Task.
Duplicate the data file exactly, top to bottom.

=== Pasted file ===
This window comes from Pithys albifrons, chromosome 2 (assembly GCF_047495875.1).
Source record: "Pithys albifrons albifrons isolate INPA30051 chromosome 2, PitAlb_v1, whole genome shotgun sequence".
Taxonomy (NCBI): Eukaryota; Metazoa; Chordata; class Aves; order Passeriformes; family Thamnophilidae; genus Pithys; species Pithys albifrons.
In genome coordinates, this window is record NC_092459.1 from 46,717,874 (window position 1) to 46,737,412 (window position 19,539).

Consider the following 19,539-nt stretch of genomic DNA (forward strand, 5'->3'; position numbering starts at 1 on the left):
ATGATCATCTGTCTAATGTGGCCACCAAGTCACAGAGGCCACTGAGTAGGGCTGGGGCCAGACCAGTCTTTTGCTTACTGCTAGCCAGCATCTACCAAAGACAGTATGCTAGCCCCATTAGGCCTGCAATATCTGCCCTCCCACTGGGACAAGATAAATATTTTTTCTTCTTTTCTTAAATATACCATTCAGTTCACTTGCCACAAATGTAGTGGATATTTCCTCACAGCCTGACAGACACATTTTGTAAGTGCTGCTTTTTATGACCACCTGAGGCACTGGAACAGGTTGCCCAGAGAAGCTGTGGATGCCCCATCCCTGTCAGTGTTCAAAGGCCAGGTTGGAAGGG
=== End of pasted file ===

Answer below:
This window comes from Pithys albifrons, chromosome 2 (assembly GCF_047495875.1).
Source record: "Pithys albifrons albifrons isolate INPA30051 chromosome 2, PitAlb_v1, whole genome shotgun sequence".
Taxonomy (NCBI): Eukaryota; Metazoa; Chordata; class Aves; order Passeriformes; family Thamnophilidae; genus Pithys; species Pithys albifrons.
In genome coordinates, this window is record NC_092459.1 from 46,717,874 (window position 1) to 46,737,412 (window position 19,539).

Consider the following 19,539-nt stretch of genomic DNA (forward strand, 5'->3'; position numbering starts at 1 on the left):
ATGATCATCTGTCTAATGTGGCCACCAAGTCACAGAGGCCACTGAGTAGGGCTGGGGCCAGACCAGTCTTTTGCTTACTGCTAGCCAGCATCTACCAAAGACAGTATGCTAGCCCCATTAGGCCTGCAATATCTGCCCTCCCACTGGGACAAGATAAATATTTTTTCTTCTTTTCTTAAATATACCATTCAGTTCACTTGCCACAAATGTAGTGGATATTTCCTCACAGCCTGACAGACACATTTTGTAAGTGCTGCTTTTTATGACCACCTGAGGCACTGGAACAGGTTGCCCAGAGAAGCTGTGGATGCCCCATCCCTGTCAGTGTTCAAAGGCCAGGTTGGAAGGG